Muhyo and Roji couldn’t be a more mismatched pair. Roji is a tall, light-haired fellow with the minimal skill set and the can-do attitude of many a shonen hero. Muhyo’s a short, morbidly-grinning little imp who looks like a chibi version of Peter Lorre, and with a library of magical incantations at his command. From the third floor of a tiny Tokyo office building they operate a “Bureau of Supernatural Investigation,” where clients come to them with problems involving misbehaving spirits and they lay yards of smack down on the offenders thanks to Muhyo’s command of “magical law.” (Plea-bargains do not appear to be part of the deal.)
That’s the premise for Yoshiyuki Nishi’s Muhyo and Roji’s Bureau of Supernatural Investigation or BSI for short, a fun new Viz title that takes a few basic manga patterns—the all-knowing genius detective and his hapless sidekick—and spins them in clever new directions. For one, the genius detective and the hapless sidekick seem to be about the same age, although Muhyo, with his weird “onion-head” appearance (he’s called that more than once), will probably look the way he does for decades on end. Muhyo reached the dizzying heights of the title of “Executor of Law” at a very young age, and delights in gloating about that fact in front of the lowly Roji. Put them together, though, and they make a sharp team—although Muhyo still does most of the leading.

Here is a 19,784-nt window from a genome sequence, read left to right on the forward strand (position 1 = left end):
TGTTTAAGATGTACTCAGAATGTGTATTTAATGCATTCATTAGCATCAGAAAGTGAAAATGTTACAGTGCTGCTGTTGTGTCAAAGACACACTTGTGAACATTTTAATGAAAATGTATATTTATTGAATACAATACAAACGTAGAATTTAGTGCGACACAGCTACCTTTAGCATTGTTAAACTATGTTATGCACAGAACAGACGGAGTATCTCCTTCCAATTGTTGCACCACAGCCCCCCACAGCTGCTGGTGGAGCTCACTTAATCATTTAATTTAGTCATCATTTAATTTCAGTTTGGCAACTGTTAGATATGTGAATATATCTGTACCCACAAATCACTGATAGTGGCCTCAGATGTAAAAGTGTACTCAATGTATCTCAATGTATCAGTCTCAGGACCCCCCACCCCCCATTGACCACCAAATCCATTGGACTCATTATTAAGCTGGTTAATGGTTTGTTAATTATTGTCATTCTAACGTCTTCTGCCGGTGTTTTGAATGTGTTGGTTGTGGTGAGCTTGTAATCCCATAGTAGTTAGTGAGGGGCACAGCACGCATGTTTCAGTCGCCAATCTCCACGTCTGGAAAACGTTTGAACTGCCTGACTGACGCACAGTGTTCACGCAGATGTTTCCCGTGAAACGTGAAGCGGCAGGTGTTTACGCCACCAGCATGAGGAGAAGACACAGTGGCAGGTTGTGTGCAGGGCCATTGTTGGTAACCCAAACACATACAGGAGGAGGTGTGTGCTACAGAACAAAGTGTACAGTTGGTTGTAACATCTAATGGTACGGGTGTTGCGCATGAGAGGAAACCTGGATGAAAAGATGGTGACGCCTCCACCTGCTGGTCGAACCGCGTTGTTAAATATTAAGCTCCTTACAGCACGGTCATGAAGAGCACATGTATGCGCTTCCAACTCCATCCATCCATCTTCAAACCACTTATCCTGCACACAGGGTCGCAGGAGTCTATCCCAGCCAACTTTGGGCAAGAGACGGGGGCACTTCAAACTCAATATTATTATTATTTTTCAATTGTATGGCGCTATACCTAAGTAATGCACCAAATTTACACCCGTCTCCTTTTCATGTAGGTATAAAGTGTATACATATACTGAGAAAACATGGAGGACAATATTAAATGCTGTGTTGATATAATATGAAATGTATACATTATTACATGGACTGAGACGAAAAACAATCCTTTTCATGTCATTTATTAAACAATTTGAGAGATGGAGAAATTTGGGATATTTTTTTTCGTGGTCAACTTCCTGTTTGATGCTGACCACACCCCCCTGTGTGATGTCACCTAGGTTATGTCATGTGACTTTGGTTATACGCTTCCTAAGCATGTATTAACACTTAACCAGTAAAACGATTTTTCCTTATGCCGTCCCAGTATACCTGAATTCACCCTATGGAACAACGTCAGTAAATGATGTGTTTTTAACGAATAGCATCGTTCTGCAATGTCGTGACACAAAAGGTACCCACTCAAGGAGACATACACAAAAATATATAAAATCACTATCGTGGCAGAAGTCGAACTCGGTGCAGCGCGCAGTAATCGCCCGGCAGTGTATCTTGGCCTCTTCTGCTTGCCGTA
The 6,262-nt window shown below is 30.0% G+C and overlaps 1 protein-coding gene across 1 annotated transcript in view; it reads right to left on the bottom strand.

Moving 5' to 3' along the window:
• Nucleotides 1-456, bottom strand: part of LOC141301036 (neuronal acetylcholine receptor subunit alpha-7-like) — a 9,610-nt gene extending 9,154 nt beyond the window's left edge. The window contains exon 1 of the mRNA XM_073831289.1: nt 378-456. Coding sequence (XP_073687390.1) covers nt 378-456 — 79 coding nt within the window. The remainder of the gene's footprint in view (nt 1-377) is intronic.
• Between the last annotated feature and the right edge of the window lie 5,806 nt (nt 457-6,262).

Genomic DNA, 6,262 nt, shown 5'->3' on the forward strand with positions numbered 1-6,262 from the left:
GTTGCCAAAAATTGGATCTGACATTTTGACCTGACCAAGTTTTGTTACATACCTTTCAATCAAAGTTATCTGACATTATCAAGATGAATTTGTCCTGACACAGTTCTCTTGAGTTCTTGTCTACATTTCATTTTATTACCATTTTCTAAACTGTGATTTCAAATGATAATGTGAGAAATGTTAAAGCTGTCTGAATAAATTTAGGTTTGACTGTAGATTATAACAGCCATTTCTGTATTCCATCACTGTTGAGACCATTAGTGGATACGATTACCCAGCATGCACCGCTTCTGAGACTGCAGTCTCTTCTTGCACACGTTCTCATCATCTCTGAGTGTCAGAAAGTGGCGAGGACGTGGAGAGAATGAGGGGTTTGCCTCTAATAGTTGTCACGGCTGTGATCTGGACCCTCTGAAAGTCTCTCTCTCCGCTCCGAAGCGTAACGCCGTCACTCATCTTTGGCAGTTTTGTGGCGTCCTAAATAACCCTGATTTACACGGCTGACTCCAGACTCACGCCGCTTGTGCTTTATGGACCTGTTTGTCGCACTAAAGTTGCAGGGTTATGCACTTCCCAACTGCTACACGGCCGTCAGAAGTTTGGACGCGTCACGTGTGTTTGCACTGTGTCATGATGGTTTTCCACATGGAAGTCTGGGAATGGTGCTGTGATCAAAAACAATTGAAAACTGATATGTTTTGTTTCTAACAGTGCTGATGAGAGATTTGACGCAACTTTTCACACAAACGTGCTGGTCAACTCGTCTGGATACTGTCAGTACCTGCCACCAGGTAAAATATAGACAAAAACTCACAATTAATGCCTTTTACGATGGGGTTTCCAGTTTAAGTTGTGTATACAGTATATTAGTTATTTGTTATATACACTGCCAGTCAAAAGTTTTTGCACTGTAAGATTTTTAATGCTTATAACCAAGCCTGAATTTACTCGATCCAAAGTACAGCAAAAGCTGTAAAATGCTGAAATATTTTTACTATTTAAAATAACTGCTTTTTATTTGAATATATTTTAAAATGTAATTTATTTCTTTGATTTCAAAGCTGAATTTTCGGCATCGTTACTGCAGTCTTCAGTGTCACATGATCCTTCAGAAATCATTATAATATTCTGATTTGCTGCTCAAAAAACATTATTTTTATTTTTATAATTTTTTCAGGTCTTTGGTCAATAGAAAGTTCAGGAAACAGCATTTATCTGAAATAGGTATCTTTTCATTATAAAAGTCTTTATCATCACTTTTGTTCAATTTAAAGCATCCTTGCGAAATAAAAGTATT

The introductory episode gives us the manga’s basic approach: there, a high-school girl approaches the pair with a horrible burden of guilt on her shoulders. She believes she’s responsible for the death of one of her friends—she shrugged the distraught girl off at a train platform, and she stumbled in front of an oncoming express—and also believes the girl’s ghost has been wreaking havoc on the same train platform ever since. Their approach is blunt: You need to go back there and say one last goodbye … with a little help from the two of them. They pull it off, and in the process we learn a) a bit more about the relationship between the two girls (it’s closer to an unrequited crush than an actual friendship!), and b) we see that Muhyo’s exorcisms are downright cinematic in execution—in this case, the ground itself opens up its maw to swallow the souls of the forsaken.
The other stories follow in a similar fashion—there’s a haunted piano and a haunted antique chair that Roji brings back to the office to liven the place up, among other things—but along the way other touches are dropped in. Roji may only be a rank amateur, but he has ambitions to rise in the ranks … and there are hints that Muhyo faces competition from others who are at least as skilled as he is, some of whom may not be of this world. Those open up doors to possible things to come, although the story as it stands now is more than decently entertaining, and by the end I was genuinely curious to see where it would head.
In its first volume, M&R’s BSI comes off as a mix of the adorable and macabre that actually blends instead of colliding. It’s not so creepy that it seems unsuited to the audience it’s targeting, and the fun stuff works on its own merits as well. If Tim Burton was Japanese, he might have dreamed up something like this early in his career, and I guess that’s one way to say I liked it.
Other Lives Of The Mind